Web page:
Look, we’ve had only one soft landing since the Second World War. Basically, we’ve got it wrong every single time.
Vivek Ranadivé, Founder of TIBCO
Malcolm Gladwell, the author of The Tipping Point, turns in yet another juicy discourse, this time on the fact that David beats Goliath more often than you’d think, in warfare, on the basketball court and in the business world.
Writing in The New Yorker, Gladwell relays a theory from the founder of TIBCO Software (TIBX) on why the Goliath Fed is always behind the curve.
His argument is that as the rest of the world runs based on real-time info (his company’s specialty), the Federal Reserve is getting it’s data in batches, severely hampering it’s ability to make timely decisions:
From The New Yorker:
A few years ago, Ranadivé wrote a paper arguing that even the Federal Reserve ought to make its decisions in real time—not once every month or two. “Everything in the world is now real time,” he said. “So when a certain type of shoe isn’t selling at your corner shop, it’s not six months before the guy in China finds out. It’s almost instantaneous, thanks to my software. The world runs in real time, but government runs in batch. Every few months, it adjusts. Its mission is to keep the temperature comfortable in the economy, and, if you were to do things the government’s way in your house, then every few months you’d turn the heater either on or off, overheating or underheating your house.” Ranadivé argued that we ought to put the economic data that the Fed uses into a big stream, and write a computer program that sifts through those data, the moment they are collected, and make immediate, incremental adjustments to interest rates and the money supply. “It can all be automated,” he said. “Look, we’ve had only one soft landing since the Second World War. Basically, we’ve got it wrong every single time.”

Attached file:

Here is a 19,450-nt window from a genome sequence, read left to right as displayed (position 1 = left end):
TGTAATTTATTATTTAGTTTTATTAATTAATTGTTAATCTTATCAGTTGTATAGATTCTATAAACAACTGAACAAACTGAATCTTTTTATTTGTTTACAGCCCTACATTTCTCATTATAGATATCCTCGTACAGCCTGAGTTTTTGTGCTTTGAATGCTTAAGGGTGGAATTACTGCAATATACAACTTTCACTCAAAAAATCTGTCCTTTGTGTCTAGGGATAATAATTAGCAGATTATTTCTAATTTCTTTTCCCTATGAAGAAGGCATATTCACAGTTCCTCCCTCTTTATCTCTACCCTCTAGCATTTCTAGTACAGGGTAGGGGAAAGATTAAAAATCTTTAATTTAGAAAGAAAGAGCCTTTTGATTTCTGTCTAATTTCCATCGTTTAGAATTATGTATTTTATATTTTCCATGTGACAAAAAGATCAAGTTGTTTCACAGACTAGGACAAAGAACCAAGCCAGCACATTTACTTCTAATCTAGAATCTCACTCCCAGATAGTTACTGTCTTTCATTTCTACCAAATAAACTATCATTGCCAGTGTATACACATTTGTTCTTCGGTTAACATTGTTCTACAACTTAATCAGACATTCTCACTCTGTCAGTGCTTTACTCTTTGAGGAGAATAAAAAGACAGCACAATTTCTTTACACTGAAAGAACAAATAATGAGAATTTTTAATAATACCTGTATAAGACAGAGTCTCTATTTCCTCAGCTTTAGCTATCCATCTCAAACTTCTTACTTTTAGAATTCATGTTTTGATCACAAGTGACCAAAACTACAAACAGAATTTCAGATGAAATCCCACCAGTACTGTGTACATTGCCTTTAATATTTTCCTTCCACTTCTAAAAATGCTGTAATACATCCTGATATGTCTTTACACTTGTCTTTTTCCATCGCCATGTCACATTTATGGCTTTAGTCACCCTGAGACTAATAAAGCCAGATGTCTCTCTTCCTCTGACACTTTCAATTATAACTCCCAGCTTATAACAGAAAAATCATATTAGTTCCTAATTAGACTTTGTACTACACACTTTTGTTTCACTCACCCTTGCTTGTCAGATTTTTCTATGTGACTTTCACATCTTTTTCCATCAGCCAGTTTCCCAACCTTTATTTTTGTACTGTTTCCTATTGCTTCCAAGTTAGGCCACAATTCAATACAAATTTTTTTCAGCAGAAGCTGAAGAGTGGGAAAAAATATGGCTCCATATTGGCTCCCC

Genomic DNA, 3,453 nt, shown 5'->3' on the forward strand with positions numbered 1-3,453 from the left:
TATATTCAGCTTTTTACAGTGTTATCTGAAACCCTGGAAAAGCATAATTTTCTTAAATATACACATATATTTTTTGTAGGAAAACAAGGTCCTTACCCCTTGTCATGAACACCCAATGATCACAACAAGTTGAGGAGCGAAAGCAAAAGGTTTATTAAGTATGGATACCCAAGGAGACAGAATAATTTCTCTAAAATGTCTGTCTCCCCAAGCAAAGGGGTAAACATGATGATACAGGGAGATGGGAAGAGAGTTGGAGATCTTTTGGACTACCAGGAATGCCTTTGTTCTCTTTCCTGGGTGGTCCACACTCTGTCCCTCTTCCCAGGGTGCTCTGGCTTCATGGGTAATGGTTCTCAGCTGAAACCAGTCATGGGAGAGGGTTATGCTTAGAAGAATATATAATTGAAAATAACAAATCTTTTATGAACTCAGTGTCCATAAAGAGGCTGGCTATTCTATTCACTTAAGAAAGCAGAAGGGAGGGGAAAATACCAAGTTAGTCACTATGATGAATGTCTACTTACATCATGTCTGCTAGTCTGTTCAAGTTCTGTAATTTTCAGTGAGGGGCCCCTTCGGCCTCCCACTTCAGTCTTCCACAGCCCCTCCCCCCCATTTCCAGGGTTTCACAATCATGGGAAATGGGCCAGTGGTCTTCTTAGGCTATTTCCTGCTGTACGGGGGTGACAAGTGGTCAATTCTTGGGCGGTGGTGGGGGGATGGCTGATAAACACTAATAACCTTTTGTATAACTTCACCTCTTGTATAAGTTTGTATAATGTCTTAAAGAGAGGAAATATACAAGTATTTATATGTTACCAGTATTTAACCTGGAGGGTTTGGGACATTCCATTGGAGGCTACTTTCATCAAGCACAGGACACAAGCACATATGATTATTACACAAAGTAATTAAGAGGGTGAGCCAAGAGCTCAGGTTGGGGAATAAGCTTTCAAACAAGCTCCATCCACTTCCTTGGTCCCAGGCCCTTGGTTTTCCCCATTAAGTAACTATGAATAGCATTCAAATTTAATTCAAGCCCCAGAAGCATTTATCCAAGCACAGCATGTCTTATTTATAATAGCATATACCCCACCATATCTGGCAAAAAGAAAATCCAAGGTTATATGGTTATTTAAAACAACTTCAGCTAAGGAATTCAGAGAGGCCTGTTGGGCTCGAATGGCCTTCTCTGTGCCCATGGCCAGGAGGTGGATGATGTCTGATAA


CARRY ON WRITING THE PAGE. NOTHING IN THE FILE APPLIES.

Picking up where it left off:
You can imagine what someone like Alan Greenspan or Ben Bernanke might say about that idea. Such people are powerfully invested in the notion of the Fed as a Solomonic body: that pause of five or eight weeks between economic adjustments seems central to the process of deliberation. To Ranadivé, though, “deliberation” just prettifies the difficulties created by lag.
Full Story: How David Beats Goliath (New Yorker)
Full Disclosure: I have no position in TIBX